World Values Survey and religion in Japan

According to the World Values Survey, Japan is one of the most secular-rational societies. Sweden is not far behind Japan. These results are partly based on questions about religion.

The problem with these questions about religion is that they reflect a western view of religion. This makes them more or less useless when describing cultures with a very different view.

According to the anthropologist John R. Brown,

“About 65 percent of Japanese people have told survey-takers in repeated surveys that they have not religious beliefs … But 76 percent of these respondents have in their homes either a Shinto altar devoted to kami, or a Buddhist one devoted to the souls of the dead.”


“One problem is the word religion, which in Japanese is shukyo, a word originally devised to answer pesky missionaries who asked Japanese to state what their religion is … Thus, asking someone in Japan if he or she has a religion or religious belief is something like asking a person in the United States if he or she is a member of a religious movement, a question that would elicit denials from many churchgoers.”

The Japanese have also promoted “state shinto” as a response to modernity.

The quotations are from Bowen, John R., Religions in Practice: An approach to the anthropology of religion, 3 ed, Boston & New York: Pearson, 2005, p. 32.

The same is applicable to Sweden. For example, full religious freedom was only achieved in Sweden in 1951, and a vast majority of Swedes still belong to the state Lutheran church. Extreme ideologies have also taken turns to dominate Swedish political life in the 20th century. The black robes (the old state Lutheran priests) became the:

1. White coats (the social engineers in the 1930s).

2. Red coats (the Marxists in the 1970s).

3. Pink coats (radical feminists in the 1990s).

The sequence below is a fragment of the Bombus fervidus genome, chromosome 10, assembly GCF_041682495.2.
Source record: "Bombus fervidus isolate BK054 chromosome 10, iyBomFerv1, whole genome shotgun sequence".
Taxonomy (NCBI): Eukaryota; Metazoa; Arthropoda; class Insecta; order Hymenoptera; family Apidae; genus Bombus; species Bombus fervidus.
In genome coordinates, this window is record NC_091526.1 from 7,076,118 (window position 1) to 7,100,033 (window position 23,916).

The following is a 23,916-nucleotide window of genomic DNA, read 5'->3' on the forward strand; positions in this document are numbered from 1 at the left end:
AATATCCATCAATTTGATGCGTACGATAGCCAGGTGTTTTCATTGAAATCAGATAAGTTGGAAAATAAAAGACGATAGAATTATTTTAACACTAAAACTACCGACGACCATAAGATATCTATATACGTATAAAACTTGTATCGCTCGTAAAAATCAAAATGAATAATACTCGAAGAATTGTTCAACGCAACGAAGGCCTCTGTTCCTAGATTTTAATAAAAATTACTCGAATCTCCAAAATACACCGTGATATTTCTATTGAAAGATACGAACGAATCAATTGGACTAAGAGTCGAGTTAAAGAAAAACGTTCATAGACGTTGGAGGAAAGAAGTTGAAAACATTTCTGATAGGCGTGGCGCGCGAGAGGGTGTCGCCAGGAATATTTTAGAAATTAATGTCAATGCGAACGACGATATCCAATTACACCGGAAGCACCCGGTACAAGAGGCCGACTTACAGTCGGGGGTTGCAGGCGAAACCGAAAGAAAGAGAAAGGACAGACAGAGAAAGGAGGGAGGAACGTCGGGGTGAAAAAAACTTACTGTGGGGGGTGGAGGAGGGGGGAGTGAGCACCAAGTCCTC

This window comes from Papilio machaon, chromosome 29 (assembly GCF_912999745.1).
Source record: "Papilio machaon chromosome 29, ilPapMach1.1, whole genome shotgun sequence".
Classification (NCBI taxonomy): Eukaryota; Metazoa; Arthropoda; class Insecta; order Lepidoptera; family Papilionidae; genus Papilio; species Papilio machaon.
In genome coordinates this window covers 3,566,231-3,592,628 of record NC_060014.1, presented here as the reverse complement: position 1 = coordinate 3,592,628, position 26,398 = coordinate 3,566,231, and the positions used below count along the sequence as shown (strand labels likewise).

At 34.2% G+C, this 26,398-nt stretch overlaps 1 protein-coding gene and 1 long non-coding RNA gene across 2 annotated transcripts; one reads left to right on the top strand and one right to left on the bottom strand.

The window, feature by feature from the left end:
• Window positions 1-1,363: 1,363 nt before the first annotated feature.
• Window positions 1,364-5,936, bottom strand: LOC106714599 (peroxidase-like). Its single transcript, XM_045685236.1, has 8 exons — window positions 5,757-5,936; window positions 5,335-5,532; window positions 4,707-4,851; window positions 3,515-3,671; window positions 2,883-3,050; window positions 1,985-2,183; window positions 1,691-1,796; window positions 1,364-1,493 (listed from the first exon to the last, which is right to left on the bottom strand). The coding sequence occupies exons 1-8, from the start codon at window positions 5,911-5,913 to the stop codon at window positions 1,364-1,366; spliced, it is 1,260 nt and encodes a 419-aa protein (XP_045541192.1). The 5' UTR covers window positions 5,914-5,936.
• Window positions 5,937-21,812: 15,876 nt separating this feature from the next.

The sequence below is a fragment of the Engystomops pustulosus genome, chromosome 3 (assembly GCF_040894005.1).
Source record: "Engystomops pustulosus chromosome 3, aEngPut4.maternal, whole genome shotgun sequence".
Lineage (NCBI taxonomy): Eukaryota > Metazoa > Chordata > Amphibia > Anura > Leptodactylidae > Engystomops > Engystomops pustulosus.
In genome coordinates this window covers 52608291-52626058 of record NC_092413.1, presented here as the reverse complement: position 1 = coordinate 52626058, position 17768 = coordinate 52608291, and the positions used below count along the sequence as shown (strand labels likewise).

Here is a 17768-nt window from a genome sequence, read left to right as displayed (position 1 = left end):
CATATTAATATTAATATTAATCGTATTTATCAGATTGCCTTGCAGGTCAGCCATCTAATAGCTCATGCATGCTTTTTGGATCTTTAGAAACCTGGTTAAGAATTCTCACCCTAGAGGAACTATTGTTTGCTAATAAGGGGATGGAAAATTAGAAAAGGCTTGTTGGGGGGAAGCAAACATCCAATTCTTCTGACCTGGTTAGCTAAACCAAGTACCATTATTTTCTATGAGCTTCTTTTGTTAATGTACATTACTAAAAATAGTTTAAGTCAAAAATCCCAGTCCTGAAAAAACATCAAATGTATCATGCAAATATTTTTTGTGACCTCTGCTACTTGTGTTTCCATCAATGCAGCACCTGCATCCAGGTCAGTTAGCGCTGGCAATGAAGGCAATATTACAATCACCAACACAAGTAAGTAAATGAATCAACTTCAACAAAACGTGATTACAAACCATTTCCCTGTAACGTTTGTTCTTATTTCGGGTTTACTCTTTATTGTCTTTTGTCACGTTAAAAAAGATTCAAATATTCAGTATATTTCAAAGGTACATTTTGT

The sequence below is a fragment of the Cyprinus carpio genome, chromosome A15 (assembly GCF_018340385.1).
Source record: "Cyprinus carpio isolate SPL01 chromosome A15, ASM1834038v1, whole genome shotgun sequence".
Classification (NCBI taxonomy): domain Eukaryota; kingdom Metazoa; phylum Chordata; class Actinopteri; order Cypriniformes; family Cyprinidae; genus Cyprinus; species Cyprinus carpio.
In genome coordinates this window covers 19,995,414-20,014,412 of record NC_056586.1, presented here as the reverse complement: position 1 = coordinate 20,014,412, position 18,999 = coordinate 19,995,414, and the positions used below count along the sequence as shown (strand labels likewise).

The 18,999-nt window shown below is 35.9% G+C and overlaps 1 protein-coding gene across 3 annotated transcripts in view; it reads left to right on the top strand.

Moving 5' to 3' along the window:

According to a recent doctoral thesis, this cultural continuity explains the extreme Swedish laws with regards to prostitution. See Susan Dodillet, Är sex arbete? Svensk och tysk prostitutionspolitik sedan 1970-talet, Stockholm & Sala: Vertigo, 2009!

Another way of describing this is that there is no clear relationship between modernity and religion. It is rather the case that countries with a strong tradition of state involvement in religion often display a high degree of “secularism”, while nonetheless retaining a strong heritage of intertwining ideology, public morality and politics.

In fact, in the last few years the researchers responsible for the World Values Survey admit something to this effect. They have now changed their earlier views of the relation between religion and “modernity”.

What this suggests is that global surveys can not be trusted because they may be based on false assumptions because they fail to take in account cultural variation.

It also suggests that if a country produces extreme results in a global survey of this type, that could be a red flagg that suggests a theoretical or methodological error.

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